Credit downgrade could see 1.2% GDP contraction by 2018
Cape Town – Finance Minister Malusi Gigaba is alive to the fact that the rand could very well be downgraded by ratings agencies in the near future.
During a media conference ahead of his Medium-term Budget Policy Statement on Wednesday, he said he couldn’t speculate on whether ratings agencies will hold off on a further downgrade.
“We’re having a conference with ratings agencies later today,” Gigaba told journalists, “and there will be further meetings in the coming days. We are certainly going to talk candidly about our challenges and how we can get ourselves out of these challenges.”
National Treasury’s mini budget depicted two scenarios, should South Africa’s local currency debt be downgraded.
If the local currency is downgraded, there’s a moderate increase in South Africa’s risk premium and gross domestic product growth could slow to 0.6% in 2018 and 0.9% in 2019.
A large increase in the risk premium could mean GDP growth will contract by 1.2% in 2018 and 0.8% in 2019, National Treasury said in the mini budget.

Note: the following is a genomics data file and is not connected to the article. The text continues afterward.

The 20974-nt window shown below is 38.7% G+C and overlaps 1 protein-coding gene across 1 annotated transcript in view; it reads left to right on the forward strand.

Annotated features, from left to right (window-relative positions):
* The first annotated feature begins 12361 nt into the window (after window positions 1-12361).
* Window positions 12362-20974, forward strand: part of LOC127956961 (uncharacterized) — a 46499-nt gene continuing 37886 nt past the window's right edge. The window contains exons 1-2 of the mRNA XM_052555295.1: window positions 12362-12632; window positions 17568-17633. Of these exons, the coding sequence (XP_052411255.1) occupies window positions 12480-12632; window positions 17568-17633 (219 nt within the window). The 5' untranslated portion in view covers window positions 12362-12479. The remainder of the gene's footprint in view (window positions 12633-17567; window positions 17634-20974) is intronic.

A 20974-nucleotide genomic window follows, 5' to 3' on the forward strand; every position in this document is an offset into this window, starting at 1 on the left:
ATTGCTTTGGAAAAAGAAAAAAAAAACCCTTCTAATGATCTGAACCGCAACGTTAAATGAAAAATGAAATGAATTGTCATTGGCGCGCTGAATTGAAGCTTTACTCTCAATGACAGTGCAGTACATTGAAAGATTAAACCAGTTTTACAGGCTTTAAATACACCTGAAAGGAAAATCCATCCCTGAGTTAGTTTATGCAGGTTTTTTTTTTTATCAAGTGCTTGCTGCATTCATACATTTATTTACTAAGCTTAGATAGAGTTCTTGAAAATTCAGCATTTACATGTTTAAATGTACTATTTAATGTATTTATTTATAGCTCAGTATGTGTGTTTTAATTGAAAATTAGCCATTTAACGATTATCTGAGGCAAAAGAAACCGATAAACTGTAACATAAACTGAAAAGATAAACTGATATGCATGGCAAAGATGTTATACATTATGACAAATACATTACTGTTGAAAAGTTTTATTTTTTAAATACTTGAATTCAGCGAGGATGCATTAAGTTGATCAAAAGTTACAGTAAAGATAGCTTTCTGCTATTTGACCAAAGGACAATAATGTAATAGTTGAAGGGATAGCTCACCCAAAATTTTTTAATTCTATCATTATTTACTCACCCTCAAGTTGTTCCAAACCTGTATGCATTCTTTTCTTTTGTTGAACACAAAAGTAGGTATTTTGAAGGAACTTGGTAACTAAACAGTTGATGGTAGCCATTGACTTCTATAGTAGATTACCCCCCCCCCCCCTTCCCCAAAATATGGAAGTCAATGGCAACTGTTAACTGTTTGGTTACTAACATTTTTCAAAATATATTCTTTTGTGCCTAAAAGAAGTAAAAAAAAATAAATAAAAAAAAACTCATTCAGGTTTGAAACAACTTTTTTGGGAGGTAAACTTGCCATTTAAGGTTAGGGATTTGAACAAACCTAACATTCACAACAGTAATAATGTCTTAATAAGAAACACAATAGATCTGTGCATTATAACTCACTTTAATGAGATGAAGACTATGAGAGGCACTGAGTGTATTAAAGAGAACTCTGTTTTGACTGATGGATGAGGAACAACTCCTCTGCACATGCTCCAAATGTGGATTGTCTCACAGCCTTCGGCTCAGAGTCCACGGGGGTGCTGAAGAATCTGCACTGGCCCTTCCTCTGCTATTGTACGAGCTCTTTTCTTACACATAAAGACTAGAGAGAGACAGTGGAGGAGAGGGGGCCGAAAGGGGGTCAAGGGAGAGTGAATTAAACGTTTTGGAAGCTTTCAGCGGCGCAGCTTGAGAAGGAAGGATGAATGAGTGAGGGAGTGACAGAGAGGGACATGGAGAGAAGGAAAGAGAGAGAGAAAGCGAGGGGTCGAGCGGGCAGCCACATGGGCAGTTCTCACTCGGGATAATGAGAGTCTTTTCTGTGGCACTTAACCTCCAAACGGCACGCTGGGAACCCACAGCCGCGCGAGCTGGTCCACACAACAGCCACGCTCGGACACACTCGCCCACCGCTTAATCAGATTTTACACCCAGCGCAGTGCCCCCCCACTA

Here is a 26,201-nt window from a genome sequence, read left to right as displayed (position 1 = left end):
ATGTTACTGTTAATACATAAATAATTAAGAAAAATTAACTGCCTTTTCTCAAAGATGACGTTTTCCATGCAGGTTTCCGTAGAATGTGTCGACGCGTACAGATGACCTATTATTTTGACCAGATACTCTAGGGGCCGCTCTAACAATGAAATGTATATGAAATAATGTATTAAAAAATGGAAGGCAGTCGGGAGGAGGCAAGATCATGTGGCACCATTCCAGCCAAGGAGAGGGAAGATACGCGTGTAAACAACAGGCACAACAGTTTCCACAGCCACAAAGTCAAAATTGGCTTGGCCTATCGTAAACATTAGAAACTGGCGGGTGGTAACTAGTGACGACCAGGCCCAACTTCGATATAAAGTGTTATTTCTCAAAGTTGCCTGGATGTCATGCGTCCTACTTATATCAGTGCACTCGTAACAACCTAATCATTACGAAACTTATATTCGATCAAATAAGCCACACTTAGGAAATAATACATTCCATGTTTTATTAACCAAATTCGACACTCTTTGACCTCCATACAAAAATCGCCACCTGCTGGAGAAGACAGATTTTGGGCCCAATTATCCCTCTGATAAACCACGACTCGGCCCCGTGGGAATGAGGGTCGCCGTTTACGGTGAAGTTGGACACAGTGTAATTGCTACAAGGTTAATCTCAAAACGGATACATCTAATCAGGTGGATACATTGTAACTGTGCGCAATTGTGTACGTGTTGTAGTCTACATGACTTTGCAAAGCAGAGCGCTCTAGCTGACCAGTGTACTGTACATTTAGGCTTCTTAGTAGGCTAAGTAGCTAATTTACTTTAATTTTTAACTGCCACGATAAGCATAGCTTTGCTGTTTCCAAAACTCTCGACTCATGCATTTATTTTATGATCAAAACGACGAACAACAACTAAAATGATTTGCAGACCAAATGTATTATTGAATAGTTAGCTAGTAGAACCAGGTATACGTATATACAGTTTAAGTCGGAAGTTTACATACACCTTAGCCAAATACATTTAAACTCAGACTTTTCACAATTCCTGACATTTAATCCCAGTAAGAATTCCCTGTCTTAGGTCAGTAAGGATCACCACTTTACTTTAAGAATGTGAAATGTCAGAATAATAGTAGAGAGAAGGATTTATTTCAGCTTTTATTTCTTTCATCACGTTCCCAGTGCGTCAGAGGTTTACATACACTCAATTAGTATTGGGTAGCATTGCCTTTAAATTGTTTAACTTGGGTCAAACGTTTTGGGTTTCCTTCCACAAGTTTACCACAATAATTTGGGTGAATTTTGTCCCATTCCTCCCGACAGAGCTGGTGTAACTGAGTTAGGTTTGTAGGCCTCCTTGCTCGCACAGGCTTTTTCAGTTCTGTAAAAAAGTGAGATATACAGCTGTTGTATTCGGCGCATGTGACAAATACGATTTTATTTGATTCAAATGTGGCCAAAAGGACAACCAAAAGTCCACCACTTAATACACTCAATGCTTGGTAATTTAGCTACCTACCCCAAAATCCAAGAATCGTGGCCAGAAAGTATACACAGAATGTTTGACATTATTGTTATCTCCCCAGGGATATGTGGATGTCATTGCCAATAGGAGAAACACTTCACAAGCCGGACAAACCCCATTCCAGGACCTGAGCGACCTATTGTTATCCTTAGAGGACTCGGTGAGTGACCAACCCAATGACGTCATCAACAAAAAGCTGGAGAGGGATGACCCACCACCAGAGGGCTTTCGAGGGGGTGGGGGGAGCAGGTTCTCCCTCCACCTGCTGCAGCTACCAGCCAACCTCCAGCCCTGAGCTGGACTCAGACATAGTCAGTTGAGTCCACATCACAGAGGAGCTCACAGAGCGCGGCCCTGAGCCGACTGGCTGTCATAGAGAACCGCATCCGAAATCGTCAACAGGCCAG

Gigaba said if South Africa breaches its expenditure ceiling - a very real possibility if government does not sell off core and non-core state assets - ratings agencies will lose confidence in the country.
"If we can't maintain the ceiling now, what confidence should ratings agencies and investors have that we’ll maintain the fiscal framework we’ve outlined?" he said.
Ratings agencies Standard & Poor and Fitch downgraded South Africa’s foreign currency rating to junk status earlier in April this year. S&P however still kept the local currency debt at one notch above junk.
Moody’s kept South Africa at investment grade during its June ratings review, but has indicated a number of times that the country is at risk of a downgrade.
A downgrade of the local currency debt, by either Moody’s or S&P, would put South Africa at serious risk of exiting the World Government Bond Index, which could lead to portfolio outflows of between R80bn and R100bn.
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